With Centre, state and municipal governments passing the buck on issues as critical as sanitation, Aditi Phadnis looks at the revolving door politics that is often played with the running of local self government
On October 2, 2014, early in the day, Aam Aadmi Party national convenor Arvind Kejriwal, undertook the cleaning of a choked drain at B R Camp in New Delhi.
After mucking out with workers, Kejriwal had breakfast with the safai karamcharis (cleaning staff) and families of the area. The ubiquitous broom stood next to him.
AAP noted: "A clean India will only be possible if the concerned authorities are ready to go beyond symbolism," along with links to photographs.
So deeply impressed was Kavya Thakur, an AAP supporter, by Kejriwal's sincerity that she wrote on Facebook: 'Kavyathakur mange dil sey, Arvind chahiye pir sey...' (sic).
On March 31, 2015, after AAP gave Kavya Thakur more than expected -- 67 seats in the Delhi Assembly out of 70 -- the same safai karamcharis had taken to the streets and were burning effigies of their chief minister.
They had struck work because they hadn't been paid for several months and Kejriwal seemed powerless to address the structural problems afflicting governance in Delhi. His solution was so simple it was laughable.
"Dissolve the municipal corporations on charges of financial mismanage and put us in charge," his government said.
At the heart of the demand was the refrain of all those who, having got power, want more.
East and North Delhi, meanwhile, were a mess. Towers of garbage were piled up on both sides of the road. The safai karamcharis brought garbage and shovelled it across the roads and outside housing colonies.
Hospital waste lay mingled with human refuse. Residents reported that several two-wheelers had wobbled on the slime and had fallen because the roads were so slick with waste. For that one week, it was impossible to believe that this was India's capital.
The safai karamcharis are now back at work. The East and North Municipal Corporations have cleared most of their salary arrears. They have reportedly diverted money from one head to another to do so.
But over the stench of the garbage is the lingering smell of politics. AAP says it was corruption and mismanagement that had brought the East and North Delhi Municipal Corporations to such a pass. But it doesn't really spell out what it is going to do about it.
These problems have their origin in 2012 when for political reasons of her own then Chief Minister Sheila Dikshit put in motion the trifurcation of Delhi's Municipal Corporation.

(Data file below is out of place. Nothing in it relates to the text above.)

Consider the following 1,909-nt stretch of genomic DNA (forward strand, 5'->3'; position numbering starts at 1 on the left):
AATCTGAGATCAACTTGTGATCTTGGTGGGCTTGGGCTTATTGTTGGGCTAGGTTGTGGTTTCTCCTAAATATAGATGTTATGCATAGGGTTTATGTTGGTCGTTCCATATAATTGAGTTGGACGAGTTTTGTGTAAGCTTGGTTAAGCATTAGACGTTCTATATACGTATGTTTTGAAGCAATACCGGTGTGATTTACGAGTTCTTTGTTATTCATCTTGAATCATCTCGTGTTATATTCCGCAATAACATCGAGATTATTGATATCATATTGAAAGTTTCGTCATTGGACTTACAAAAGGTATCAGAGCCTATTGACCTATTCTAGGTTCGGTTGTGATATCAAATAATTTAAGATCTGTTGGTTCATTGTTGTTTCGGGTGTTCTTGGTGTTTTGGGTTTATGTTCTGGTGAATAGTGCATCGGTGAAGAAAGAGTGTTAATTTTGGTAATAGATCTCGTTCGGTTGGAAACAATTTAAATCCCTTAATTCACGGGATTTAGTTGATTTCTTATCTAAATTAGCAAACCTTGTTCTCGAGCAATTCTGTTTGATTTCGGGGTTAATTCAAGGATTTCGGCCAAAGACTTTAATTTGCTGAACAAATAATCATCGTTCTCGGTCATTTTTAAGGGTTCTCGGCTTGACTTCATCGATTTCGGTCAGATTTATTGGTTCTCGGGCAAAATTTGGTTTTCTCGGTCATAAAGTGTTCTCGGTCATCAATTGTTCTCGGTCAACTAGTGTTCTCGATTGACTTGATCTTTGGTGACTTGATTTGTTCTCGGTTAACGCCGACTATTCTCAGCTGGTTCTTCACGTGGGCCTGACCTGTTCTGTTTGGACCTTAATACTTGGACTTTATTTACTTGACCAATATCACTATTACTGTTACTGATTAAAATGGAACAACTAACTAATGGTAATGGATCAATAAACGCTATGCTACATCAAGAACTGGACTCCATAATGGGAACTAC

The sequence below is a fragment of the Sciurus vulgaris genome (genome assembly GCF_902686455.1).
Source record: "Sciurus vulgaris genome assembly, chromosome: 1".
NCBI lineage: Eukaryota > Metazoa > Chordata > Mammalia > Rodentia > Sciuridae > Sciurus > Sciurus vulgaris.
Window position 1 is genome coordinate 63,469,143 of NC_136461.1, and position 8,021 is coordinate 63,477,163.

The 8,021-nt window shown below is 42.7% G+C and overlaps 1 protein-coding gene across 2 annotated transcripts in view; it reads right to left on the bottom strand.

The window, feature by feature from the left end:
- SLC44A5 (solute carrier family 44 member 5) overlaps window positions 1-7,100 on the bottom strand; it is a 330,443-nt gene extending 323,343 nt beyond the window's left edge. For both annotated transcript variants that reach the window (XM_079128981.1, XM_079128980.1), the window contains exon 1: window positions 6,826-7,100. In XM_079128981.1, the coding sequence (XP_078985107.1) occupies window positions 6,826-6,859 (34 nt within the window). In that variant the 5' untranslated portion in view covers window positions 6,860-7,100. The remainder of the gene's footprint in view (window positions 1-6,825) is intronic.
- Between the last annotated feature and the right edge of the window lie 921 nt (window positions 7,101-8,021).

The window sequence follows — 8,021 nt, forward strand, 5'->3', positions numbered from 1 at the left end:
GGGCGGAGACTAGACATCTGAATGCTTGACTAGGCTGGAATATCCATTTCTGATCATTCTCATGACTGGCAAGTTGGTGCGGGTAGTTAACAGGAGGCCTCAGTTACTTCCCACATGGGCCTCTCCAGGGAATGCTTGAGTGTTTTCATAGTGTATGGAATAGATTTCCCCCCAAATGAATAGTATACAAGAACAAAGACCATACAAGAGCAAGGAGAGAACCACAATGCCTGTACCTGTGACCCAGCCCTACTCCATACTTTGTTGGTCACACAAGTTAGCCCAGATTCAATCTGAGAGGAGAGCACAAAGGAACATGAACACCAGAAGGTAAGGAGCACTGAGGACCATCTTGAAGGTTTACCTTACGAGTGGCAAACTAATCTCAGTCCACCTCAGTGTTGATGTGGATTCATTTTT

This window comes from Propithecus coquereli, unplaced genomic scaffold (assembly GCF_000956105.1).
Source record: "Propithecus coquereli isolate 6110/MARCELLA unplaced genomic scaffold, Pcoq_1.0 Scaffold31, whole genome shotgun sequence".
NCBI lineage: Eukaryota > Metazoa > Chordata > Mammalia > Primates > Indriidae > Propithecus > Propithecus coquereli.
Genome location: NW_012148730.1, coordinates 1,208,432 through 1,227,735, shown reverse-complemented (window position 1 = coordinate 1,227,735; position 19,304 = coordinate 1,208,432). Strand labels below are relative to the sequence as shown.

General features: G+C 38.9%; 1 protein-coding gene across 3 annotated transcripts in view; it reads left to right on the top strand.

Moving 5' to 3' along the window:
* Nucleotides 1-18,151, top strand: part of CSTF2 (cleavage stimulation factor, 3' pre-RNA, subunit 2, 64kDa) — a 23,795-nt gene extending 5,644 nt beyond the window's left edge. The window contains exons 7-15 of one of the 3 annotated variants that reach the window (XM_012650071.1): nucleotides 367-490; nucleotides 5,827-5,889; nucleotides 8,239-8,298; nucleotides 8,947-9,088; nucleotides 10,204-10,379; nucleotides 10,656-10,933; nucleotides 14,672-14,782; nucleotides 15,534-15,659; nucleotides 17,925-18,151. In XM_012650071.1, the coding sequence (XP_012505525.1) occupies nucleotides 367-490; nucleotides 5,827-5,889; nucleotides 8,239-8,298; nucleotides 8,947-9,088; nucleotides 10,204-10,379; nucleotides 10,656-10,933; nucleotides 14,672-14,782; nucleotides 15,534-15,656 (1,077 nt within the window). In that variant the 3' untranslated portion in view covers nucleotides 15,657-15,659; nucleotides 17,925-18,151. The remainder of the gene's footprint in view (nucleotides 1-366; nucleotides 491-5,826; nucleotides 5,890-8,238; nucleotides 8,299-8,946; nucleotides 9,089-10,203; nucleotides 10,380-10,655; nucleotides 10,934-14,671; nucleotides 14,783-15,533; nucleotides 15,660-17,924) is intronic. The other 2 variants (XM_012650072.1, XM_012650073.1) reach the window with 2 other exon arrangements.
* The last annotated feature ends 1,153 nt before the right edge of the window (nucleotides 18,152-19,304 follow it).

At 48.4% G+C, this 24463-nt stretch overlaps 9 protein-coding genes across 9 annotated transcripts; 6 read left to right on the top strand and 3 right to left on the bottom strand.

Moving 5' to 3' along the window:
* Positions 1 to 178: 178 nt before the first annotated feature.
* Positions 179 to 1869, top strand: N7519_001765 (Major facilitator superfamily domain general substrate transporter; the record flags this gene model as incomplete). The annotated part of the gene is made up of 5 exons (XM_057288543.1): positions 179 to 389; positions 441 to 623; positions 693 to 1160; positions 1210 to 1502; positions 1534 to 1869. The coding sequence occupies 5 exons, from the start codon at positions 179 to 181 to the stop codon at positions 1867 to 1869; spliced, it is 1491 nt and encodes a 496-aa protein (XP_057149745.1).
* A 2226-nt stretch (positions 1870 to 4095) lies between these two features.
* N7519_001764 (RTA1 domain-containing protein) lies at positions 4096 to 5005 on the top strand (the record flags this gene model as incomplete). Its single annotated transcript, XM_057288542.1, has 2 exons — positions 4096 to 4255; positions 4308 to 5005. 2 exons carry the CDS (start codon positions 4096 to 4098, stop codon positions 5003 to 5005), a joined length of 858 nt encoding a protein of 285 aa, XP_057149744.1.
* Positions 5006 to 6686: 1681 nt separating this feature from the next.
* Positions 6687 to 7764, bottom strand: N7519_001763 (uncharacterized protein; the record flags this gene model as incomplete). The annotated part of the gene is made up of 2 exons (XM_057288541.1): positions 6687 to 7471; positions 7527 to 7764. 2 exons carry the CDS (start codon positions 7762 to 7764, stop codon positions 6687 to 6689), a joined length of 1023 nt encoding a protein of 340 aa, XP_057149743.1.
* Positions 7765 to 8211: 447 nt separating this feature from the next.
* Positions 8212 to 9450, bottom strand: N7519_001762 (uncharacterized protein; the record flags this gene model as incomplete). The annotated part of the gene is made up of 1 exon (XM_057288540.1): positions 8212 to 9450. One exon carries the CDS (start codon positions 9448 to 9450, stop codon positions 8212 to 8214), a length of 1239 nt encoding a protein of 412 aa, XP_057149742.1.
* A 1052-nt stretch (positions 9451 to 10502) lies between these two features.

The ostensible reason was that locals knew best what they needed, so decentralisation would mean more effective governance. The real reason was Dikshit wanted to cut down to size, some leaders and promote others.
The trifurcation happened but in a manner that was not financially sustainable.
The South Delhi Municipal Corporation, where even illegal unauthorised colonies are wealthy and well-connected, spotted revenue earning opportunities such as property tax, parking fee and other levies, and quickly leveraged them to provide residents everyday amenities like garbage disposal.
But both North and East, which made the case even when they were created, that they would not have the funds to sustain themselves and for the initial period, would need subsidies, were indulged.
However, the gravy train ran out quickly.
In newspaper interviews, B B Tyagi, the standing committee chief of the East Delhi Municipal Corporation explained basic maths: "Our monthly expenditure is around Rs 100 crore. This amounts to Rs 1,200 crore annually. The revenue generated every year, however, is just Rs 700-750 crore."
So, obviously, the EDMC was in debt. The case of the North Delhi Municipal Corporation was no better.
The state government is supposed to keep giving the two corporations grants till they can stand on their feet. This money also comes from the ministry of urban development, given that Delhi is a special administrative case.
But Urban Development Minister Venkaiah Naidu was blunt: "Why should I give them money? Why should citizens of India from Visakhapatnam pay for Delhi's financial irresponsibility? I will not give them a penny."
When reminded that the Bharatiya Janata Party was in charge of EDMC, he said: "So what?”
The AAP views the crumbling of the corporations as a future electoral opportunity and says '"put us there and we'll fix it -- but not until then".
The BJP says all efforts to meet the chief minister and deputy chief minister have been in vain.
Now the nurses in hospitals run by the corporations -- although only a few -- are threatening to go on strike.
Because the source of salaries of teachers is the same, no doubt in a few weeks they, too, will threaten to strike.
But there is no discussion on the basic principle -- who will pay the cost of local self-governance?
In Mumbai, the rise of the Shiv Sena was largely on account of the state's unresponsiveness to needs of the urban Mumbaikar.
It is another matter that the Sena morphed several times, tapping into a political vein when it spotted one. In Delhi, the poor can't pay, the rich can't be bothered to.
Those in between are outraged that they should be asked to pay for anything. In such a situation, whether it is the BJP, the Congress or AAP, can anything ever run?
That's a question no one is ready to answer.